So that's what I came up with literally off the top of my head.  I would say that there are too many box sets here, but with the way CDs are marketed and sold these days, it just makes sense.  I should include more chamber music, and more modern music, and the list largely lacks vocal music which I've struggled to appreciate over the years.  I'd also point out that my collection is a lot more diverse than the above list indicates; for instance I LOVE Prokofiev, I listen to lots of it, but I don't really have specific discs that I keep returning to – I jump around a lot.  I enjoy everything from Saint-Saens to Shostakovich to CPE Bach, but these are my top picks, warhorses though most of them be. 

Sorry to ramble, hopefully some newer listeners can continue to glean some recommendations from this thread...
The man that hath no music in himself,
Nor is not moved with concord of sweet sounds,
Is fit for treasons, stratagems, and spoils.
The motions of his spirit are dull as night,
And his affections dark as Erebus.
Let no such man be trusted.

-- William Shakespeare, The Merchant of Venice



Quote from: Dave Bruce on November 27, 2022, 09:04:56 AMthen, Millard Fillmore?

Hey now, he was instrumental in passing the nation's first modern bankruptcy laws in New York and signed into law the statutes comprising the Compromise of 1850, so a case could be made for inclusion.  Maybe.  Possibly.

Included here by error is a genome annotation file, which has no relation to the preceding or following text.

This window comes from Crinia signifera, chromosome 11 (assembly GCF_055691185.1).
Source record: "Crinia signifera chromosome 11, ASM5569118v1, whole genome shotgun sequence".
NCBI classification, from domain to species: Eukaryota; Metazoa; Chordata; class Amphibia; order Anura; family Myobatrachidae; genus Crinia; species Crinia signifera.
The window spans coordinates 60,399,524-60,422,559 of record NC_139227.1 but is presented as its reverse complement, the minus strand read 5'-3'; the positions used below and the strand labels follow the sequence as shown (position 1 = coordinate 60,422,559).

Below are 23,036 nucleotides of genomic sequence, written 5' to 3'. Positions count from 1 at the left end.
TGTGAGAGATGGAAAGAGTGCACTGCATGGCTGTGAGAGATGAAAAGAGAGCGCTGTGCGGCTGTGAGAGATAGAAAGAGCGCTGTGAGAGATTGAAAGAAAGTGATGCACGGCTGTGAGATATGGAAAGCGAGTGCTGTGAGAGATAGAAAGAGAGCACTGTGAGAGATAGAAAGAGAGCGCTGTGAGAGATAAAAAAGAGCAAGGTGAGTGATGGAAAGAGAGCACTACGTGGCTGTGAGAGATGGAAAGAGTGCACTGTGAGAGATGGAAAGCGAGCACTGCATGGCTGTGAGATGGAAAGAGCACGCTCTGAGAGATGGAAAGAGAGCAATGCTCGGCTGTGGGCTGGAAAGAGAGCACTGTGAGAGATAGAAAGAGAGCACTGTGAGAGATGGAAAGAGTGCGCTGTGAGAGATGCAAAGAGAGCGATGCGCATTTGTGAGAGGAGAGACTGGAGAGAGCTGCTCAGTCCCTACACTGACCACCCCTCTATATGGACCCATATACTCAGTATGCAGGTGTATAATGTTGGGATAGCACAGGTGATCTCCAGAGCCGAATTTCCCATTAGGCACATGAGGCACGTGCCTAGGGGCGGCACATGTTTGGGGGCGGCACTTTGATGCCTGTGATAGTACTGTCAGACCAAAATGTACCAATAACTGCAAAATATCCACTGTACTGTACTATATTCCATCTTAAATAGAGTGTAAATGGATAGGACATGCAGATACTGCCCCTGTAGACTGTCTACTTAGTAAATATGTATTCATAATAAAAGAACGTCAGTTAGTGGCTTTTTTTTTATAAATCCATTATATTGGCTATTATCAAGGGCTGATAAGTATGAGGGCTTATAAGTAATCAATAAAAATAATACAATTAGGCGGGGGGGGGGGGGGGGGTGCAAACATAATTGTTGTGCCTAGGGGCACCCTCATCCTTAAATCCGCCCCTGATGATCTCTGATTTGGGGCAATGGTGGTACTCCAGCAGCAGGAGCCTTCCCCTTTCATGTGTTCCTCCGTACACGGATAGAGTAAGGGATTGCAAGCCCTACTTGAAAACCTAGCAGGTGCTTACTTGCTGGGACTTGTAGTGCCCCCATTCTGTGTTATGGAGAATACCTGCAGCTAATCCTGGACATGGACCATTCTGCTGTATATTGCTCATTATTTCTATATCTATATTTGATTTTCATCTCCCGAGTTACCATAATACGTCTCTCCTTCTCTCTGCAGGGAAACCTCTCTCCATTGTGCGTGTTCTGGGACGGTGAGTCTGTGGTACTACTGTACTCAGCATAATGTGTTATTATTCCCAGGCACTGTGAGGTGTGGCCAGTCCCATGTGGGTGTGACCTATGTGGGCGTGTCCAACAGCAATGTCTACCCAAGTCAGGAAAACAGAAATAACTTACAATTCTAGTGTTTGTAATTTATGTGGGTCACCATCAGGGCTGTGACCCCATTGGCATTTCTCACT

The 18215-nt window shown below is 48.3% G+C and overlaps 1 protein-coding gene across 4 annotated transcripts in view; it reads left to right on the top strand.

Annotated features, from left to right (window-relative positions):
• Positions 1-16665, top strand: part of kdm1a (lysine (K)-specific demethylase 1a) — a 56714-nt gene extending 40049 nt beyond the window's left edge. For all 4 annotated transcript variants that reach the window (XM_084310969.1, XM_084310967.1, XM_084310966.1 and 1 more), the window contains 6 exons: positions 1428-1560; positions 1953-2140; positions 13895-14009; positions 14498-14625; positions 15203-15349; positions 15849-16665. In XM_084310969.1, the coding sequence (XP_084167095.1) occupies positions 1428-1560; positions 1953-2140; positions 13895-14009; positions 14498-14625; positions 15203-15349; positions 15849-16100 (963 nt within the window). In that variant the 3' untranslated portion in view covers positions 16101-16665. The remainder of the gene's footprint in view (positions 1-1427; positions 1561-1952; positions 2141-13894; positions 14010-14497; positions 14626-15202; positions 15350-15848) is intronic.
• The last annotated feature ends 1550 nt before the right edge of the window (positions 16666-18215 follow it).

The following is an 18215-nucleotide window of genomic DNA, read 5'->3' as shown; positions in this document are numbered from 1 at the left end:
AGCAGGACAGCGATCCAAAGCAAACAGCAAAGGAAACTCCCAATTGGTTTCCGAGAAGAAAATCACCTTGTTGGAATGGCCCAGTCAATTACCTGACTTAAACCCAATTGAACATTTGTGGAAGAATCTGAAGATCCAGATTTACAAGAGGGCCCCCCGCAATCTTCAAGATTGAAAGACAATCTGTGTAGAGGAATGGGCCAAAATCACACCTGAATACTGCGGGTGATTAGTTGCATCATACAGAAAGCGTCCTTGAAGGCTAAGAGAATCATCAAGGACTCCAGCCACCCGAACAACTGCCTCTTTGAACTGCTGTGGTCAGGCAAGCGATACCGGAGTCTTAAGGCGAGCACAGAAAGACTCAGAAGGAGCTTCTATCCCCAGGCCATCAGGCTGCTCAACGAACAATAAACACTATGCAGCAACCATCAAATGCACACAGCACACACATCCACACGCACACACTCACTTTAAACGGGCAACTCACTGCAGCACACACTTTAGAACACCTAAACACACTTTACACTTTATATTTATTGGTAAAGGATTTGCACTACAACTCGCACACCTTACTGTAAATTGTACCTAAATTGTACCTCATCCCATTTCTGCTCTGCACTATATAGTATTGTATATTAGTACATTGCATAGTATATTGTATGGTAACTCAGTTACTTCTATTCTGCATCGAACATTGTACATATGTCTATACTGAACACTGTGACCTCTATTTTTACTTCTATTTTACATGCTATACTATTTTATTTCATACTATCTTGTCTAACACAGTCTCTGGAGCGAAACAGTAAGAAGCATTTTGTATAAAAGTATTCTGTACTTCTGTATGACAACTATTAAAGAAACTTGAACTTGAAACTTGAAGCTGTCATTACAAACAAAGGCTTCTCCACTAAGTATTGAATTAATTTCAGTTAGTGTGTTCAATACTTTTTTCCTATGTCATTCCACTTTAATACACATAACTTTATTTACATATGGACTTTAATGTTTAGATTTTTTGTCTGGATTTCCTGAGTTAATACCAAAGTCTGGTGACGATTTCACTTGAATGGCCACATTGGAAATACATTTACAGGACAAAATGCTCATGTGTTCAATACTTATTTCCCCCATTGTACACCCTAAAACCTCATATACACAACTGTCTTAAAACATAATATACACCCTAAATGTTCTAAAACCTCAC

The universe is change; life is opinion. - Marcus Aurelius, Meditations

People would rather believe than know - E.O. Wilson

Propaganda death ensemble - Tom Araya


Possibly. Ok. Let's include him. But Mount Rushmore material? No.


Quote from: Dave Bruce on November 30, 2022, 02:18:27 PMBut Mount Rushmore material? No.

We could start a petition to have his face carved into Ocheyedan Mound.
The universe is change; life is opinion. - Marcus Aurelius, Meditations

People would rather believe than know - E.O. Wilson

Propaganda death ensemble - Tom Araya




I find this a personally useful exercise (a bit of healthy soul searching..). I focus on works rather than on performers, as there is hardly ever insostituibile performances. Klemperer's St. Matthew's Passion is for me a rare exception. So here goes, in order of top of mind:
1. Bach, Goldberg Variations (Schiff and others)
2. Bach, Violin sonatas and partitas (Mullova, Milstein and others)
3. Bach, Cello suites (Fournier, Arnau and others)
4. Bach, St. Matthew Passion (Klemperer)
5. Beethoven, piano sonatas (Annie Fischer, Gulda, Heidsieck, Lucchesini and others)
6. Beethoven, string quartets (Prazak, Vegh, Ebene, Italiano and others)
7. Mozart, Le Nozze di Figaro (Jacobs, Giulini, Gui)
8. Scarlatti, Sonatas (the Pletnev collection, but Horowitz and many others would be more than worthy)
9. Chopin, Nocturnes (Moravec and others)
10.Stravinsky, Petrushka (Abbado, Chailly and others)
11.Bartok, Concerto for Orchestra (Kubelik, Reiner and others)
12.Mahler, symphonies (Bernstein, Chailly, Bertini, Klemperer, Walter and others)
13.Mahler, Das Lied von Der Erde (Klemperer, Walter and others)